This event is raised, when there is an error inside any of the event-delegates (except OnTerminate).

As you se, we also need 2 special EventArg types:

public class  ThreadHandlerEventArgs : EventArgs {
	private ThreadHandler _threadHandler;
	public ThreadHandler Handler {
		get {
  			return_threadHandler;
		}
	} 
	public ThreadHandlerEventArgs(ThreadHandler threadHandler) {
		_threadHandler = threadHandler;
	}
}
		<P>public class  ThreadHandlerExceptionArgs : EventArgs {
	private ThreadHandler _threadHandler;
	private Exception _exception;
	public ThreadHandler Handler { 
		get {
			return_threadHandler;
	    
		}
	}
	public Exception Ex {
		get {
 			return_exception;
		}
	}
	public ThreadHandlerExceptionArgs(ThreadHandler th, Exception ex) { 
		_threadHandler = th;<	      
		BR >  _exception = ex;
	}
}</P>

 

Abstract class

This class is not necessary. It only helps to make implementation easier.

public abstract class IThreadClass {
	public IThreadClass() {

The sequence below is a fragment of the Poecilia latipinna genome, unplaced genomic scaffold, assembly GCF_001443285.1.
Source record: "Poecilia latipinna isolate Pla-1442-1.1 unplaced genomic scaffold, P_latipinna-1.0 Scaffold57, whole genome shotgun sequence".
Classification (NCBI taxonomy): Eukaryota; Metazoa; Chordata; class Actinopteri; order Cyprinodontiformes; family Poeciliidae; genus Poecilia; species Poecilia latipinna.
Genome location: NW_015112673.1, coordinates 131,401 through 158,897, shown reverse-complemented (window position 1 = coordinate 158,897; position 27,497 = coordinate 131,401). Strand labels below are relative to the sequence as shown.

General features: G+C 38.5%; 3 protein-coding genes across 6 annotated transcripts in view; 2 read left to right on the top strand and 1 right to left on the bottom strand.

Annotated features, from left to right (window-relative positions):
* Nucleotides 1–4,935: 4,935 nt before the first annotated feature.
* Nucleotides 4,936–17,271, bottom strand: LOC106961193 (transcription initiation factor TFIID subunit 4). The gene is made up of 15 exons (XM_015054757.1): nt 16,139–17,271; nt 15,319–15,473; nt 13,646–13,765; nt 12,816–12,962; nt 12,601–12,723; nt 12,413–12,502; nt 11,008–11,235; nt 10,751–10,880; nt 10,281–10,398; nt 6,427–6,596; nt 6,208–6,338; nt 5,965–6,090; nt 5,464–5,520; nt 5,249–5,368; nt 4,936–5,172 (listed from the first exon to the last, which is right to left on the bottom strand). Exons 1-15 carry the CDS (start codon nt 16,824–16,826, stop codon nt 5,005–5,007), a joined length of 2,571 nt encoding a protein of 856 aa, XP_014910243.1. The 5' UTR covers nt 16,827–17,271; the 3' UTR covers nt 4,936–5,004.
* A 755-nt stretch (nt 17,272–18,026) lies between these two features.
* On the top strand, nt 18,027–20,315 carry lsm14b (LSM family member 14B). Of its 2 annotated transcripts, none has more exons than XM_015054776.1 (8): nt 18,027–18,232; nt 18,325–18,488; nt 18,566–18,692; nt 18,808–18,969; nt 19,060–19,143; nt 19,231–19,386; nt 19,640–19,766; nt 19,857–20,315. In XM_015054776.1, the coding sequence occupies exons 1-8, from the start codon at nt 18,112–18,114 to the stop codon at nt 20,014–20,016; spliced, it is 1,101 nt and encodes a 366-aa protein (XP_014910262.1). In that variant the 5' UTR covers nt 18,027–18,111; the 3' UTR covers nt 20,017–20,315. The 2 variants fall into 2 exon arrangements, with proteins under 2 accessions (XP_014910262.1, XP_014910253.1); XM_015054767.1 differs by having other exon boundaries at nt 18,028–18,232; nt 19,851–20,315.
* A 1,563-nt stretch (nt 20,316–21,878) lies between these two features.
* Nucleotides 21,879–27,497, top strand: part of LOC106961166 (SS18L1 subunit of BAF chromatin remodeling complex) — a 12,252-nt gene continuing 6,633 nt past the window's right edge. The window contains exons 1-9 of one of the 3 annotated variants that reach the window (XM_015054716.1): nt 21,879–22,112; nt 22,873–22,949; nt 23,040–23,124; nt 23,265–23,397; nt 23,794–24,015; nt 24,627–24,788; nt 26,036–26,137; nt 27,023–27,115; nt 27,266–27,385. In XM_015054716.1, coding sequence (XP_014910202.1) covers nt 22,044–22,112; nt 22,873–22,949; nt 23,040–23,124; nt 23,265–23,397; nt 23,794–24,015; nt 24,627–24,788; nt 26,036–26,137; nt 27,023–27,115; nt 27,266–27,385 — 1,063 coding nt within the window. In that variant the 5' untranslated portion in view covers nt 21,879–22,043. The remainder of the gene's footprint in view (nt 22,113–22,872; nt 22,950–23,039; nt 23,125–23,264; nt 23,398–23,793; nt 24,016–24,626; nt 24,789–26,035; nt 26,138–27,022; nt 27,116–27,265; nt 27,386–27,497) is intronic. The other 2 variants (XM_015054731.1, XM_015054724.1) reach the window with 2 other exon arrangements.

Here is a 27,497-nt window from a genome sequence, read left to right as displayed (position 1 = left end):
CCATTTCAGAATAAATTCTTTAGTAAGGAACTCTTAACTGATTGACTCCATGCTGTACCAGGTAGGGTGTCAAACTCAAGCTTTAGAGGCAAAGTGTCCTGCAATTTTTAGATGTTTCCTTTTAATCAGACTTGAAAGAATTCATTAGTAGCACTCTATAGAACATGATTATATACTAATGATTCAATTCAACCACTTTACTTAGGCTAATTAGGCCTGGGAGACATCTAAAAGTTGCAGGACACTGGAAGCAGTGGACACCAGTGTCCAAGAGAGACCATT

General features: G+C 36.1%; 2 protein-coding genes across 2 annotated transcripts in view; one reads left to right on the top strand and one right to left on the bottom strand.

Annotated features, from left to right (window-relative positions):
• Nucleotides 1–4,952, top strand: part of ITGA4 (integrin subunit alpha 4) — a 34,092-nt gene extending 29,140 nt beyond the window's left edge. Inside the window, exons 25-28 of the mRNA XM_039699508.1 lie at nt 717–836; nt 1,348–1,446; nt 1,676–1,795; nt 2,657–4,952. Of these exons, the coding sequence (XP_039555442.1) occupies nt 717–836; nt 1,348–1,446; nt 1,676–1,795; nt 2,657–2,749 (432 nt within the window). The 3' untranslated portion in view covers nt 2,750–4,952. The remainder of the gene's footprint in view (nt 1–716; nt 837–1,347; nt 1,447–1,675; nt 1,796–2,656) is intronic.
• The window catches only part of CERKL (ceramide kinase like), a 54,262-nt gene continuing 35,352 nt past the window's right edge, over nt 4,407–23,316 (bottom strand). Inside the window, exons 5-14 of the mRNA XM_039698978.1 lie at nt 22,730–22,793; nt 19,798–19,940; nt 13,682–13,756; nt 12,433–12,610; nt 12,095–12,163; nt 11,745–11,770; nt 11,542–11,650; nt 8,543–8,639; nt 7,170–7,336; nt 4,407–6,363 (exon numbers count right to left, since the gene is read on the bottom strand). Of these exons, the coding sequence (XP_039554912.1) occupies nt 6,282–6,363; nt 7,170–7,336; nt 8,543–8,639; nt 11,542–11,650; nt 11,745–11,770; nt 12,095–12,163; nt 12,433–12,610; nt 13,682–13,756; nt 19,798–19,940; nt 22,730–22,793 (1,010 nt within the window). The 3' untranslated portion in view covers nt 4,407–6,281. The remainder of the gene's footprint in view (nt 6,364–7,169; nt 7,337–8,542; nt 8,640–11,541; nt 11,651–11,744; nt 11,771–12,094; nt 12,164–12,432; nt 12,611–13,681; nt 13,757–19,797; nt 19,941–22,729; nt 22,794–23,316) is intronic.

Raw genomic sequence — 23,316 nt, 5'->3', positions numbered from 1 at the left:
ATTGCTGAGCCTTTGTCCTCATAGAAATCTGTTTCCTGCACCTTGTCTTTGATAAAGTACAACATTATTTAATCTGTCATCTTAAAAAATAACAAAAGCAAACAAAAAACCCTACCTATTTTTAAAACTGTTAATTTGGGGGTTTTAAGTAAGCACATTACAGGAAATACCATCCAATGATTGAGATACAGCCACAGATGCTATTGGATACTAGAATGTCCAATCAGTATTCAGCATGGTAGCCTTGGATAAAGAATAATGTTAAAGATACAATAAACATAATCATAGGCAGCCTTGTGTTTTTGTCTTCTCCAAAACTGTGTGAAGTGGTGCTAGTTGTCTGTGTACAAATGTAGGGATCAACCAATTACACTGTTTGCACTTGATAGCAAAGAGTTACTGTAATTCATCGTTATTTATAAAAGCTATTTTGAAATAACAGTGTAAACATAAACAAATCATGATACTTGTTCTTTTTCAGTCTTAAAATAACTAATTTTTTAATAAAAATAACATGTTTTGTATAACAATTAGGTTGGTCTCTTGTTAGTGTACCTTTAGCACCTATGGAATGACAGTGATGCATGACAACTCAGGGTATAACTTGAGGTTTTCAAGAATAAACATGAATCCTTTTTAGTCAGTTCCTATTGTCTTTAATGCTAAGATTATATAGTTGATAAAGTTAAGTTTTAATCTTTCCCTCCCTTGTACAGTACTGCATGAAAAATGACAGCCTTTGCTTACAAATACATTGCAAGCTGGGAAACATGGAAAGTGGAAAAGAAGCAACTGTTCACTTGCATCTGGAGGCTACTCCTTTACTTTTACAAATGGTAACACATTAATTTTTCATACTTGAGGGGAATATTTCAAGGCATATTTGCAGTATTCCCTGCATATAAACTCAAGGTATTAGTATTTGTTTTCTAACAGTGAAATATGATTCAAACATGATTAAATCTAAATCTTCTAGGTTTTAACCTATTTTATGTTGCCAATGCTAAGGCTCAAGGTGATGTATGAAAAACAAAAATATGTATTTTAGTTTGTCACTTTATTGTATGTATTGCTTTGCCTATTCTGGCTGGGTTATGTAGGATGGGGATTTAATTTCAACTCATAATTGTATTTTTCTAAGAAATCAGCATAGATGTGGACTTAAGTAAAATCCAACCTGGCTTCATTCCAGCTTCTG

}
	<FONT color=green>///
	/// Represents the method that will handle the OnJob event.
	///
</FONT>	public abstract void OnJob(ThreadHandlerEventArgs arg);
	public virtual void OnAbort(ThreadHandlerEventArgs arg) {
	}
	public virtual void OnTerminate(ThreadHandlerEventArgs arg) {
	}
	public virtual void OnFinish(ThreadHandlerEventArgs arg) {
	}
	public virtual void OnException(ThreadHandlerExceptionArgs arg) {
		throw arg.Ex;
	}
}

ThreadHandler alternative

Comments

I will not include the full code from the project. Simply download the sources and check out the ThreadHandler.cs file. Also there is a simple test application (console app.) distributed along with the sources. There is a lot of comments in the ThreadHandler.cs file.